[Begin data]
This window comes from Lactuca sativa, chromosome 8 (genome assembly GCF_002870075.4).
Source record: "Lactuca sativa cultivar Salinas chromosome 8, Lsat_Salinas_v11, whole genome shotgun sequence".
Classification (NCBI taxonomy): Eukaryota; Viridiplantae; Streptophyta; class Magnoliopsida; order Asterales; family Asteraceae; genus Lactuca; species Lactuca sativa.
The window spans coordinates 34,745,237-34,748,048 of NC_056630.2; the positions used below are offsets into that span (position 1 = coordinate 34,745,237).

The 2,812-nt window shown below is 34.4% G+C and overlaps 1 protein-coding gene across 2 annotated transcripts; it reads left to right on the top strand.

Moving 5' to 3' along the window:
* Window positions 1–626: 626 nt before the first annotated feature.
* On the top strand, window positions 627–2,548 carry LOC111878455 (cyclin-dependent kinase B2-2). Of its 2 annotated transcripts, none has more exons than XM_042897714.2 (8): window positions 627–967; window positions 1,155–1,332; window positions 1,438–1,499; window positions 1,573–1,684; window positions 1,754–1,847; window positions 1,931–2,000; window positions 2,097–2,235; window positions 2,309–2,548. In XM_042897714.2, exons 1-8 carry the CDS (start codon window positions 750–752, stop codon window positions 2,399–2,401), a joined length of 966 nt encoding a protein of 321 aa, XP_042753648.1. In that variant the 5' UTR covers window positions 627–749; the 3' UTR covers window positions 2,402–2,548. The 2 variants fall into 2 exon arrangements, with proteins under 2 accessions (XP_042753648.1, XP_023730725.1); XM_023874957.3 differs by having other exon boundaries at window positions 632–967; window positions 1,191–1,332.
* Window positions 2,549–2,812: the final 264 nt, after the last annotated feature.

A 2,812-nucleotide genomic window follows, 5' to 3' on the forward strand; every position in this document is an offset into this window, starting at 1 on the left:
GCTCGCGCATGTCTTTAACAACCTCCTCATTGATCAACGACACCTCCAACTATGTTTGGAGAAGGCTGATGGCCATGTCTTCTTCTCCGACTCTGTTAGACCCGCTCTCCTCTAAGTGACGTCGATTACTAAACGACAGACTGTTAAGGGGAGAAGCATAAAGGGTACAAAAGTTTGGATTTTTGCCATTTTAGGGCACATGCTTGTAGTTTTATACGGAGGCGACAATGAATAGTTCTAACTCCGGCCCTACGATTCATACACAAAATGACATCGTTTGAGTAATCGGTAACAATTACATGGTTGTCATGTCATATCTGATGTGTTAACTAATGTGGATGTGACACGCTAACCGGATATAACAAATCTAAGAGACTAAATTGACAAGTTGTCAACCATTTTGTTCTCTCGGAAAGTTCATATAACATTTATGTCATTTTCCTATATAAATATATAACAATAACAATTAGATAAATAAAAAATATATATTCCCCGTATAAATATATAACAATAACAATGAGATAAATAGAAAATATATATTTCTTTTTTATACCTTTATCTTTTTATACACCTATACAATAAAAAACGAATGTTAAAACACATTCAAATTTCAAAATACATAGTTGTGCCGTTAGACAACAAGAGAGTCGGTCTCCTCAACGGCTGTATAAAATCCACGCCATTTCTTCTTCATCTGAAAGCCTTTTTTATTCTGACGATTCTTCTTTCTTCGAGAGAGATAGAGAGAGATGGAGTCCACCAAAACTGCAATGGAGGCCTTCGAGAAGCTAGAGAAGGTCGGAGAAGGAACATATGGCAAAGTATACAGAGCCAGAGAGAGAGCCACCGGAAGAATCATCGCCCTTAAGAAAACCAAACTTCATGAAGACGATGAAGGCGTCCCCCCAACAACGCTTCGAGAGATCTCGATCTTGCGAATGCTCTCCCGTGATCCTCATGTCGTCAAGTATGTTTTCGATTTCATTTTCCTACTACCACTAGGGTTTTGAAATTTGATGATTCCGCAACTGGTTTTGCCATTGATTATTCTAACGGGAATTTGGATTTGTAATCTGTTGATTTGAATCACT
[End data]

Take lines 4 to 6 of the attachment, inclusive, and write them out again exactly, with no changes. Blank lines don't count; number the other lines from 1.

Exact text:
The window spans coordinates 34,745,237-34,748,048 of NC_056630.2; the positions used below are offsets into that span (position 1 = coordinate 34,745,237).

The 2,812-nt window shown below is 34.4% G+C and overlaps 1 protein-coding gene across 2 annotated transcripts; it reads left to right on the top strand.

Moving 5' to 3' along the window: